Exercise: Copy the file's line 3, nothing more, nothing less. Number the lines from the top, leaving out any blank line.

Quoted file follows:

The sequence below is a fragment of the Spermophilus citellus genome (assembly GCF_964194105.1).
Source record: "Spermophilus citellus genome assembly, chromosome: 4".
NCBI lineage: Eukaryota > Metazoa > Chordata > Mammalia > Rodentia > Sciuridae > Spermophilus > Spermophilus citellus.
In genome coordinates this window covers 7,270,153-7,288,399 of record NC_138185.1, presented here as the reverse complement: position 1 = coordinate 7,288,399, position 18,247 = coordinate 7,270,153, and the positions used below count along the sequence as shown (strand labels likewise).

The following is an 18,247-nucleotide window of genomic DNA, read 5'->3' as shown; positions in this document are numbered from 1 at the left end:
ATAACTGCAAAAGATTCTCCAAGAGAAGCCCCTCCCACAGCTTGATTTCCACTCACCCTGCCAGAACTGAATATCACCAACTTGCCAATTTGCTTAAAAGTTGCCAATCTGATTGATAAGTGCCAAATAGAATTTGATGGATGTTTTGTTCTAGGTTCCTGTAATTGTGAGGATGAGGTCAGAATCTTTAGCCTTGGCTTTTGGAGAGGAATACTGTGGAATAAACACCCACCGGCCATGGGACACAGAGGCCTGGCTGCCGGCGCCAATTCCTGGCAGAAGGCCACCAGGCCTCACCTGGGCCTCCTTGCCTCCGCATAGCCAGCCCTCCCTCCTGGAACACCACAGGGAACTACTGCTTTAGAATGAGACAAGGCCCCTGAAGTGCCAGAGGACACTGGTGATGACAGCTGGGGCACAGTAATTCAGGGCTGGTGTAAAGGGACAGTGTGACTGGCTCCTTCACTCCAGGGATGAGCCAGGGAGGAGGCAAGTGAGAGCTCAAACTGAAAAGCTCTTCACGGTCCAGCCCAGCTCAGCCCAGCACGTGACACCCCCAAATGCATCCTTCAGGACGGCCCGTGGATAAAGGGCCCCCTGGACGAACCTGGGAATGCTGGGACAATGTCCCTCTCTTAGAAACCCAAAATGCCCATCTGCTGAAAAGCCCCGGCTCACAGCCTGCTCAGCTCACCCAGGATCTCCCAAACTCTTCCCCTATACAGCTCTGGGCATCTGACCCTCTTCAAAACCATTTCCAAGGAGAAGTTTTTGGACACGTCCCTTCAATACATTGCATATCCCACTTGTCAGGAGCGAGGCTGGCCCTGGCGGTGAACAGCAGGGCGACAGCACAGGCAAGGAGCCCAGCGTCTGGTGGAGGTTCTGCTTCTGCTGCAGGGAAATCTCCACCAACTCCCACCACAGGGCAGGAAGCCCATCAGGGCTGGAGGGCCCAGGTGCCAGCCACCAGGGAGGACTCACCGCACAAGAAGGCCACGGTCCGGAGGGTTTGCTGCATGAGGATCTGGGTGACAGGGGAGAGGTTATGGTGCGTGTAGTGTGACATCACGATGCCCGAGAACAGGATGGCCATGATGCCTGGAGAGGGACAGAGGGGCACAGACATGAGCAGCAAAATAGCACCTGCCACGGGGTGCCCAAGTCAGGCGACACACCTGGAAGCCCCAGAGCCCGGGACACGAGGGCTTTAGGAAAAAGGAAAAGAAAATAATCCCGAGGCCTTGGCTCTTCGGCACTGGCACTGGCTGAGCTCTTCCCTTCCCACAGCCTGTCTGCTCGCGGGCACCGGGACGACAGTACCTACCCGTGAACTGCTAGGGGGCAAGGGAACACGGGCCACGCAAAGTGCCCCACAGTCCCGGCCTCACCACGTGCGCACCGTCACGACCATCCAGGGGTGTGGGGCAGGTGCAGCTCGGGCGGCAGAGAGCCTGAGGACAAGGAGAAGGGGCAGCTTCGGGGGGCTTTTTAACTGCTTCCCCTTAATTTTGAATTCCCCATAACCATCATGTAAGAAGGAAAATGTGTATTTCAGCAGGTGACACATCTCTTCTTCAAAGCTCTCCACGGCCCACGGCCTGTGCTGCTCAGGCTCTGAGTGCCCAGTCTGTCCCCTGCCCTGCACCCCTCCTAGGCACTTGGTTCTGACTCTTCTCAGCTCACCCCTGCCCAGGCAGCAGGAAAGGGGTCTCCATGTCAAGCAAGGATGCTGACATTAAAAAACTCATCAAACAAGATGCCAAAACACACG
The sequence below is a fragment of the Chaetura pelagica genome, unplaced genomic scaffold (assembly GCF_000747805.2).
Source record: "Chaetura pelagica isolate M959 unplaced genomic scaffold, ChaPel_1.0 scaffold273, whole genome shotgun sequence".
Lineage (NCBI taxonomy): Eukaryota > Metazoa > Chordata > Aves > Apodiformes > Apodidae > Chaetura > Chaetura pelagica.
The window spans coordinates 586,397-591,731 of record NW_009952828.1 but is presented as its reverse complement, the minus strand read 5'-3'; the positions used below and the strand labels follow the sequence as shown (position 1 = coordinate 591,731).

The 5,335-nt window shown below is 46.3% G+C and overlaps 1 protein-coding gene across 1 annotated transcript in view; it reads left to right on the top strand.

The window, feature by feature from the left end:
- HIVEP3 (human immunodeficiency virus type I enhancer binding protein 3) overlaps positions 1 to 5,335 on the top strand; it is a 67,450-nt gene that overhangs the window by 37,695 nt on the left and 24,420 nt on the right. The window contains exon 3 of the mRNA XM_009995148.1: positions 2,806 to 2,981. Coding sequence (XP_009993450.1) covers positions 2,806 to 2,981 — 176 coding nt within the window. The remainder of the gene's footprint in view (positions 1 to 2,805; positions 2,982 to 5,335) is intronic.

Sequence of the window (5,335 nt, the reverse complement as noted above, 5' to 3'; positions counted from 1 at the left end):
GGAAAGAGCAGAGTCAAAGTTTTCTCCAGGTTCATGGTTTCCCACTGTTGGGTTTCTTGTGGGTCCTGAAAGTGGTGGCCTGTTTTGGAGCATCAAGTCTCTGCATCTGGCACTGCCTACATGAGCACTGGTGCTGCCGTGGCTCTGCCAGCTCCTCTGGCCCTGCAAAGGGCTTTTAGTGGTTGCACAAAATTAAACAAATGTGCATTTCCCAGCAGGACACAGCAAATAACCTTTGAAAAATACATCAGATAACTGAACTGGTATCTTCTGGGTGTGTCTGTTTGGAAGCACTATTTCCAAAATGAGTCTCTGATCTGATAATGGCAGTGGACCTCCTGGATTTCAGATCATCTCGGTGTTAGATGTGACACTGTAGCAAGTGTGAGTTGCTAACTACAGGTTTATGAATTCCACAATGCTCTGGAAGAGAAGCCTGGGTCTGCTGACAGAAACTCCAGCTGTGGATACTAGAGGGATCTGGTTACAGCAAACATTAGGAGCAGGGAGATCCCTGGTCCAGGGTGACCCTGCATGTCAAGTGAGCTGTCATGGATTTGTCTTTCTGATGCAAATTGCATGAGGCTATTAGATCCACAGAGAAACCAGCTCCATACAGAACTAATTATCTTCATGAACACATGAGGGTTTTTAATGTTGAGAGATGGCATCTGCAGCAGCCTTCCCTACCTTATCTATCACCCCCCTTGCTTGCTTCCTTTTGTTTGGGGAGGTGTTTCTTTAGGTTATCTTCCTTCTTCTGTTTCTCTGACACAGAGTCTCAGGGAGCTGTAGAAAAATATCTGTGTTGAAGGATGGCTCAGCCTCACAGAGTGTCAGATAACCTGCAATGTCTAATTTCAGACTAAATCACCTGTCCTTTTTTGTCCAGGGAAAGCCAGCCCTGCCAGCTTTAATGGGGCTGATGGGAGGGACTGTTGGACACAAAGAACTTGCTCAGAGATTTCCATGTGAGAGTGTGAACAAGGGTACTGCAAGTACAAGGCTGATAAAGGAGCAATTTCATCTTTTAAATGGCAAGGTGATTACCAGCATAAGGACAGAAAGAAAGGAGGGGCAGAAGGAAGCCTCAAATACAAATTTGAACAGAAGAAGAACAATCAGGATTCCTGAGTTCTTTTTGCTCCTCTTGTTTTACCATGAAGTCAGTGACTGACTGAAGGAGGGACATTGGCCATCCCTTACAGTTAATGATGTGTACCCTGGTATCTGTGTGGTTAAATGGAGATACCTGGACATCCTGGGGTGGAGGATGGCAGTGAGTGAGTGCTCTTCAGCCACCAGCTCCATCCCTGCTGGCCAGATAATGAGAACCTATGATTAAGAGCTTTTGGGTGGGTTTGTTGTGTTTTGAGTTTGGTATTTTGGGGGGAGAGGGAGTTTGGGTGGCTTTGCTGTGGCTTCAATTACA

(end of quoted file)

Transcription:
NCBI lineage: Eukaryota > Metazoa > Chordata > Mammalia > Rodentia > Sciuridae > Spermophilus > Spermophilus citellus.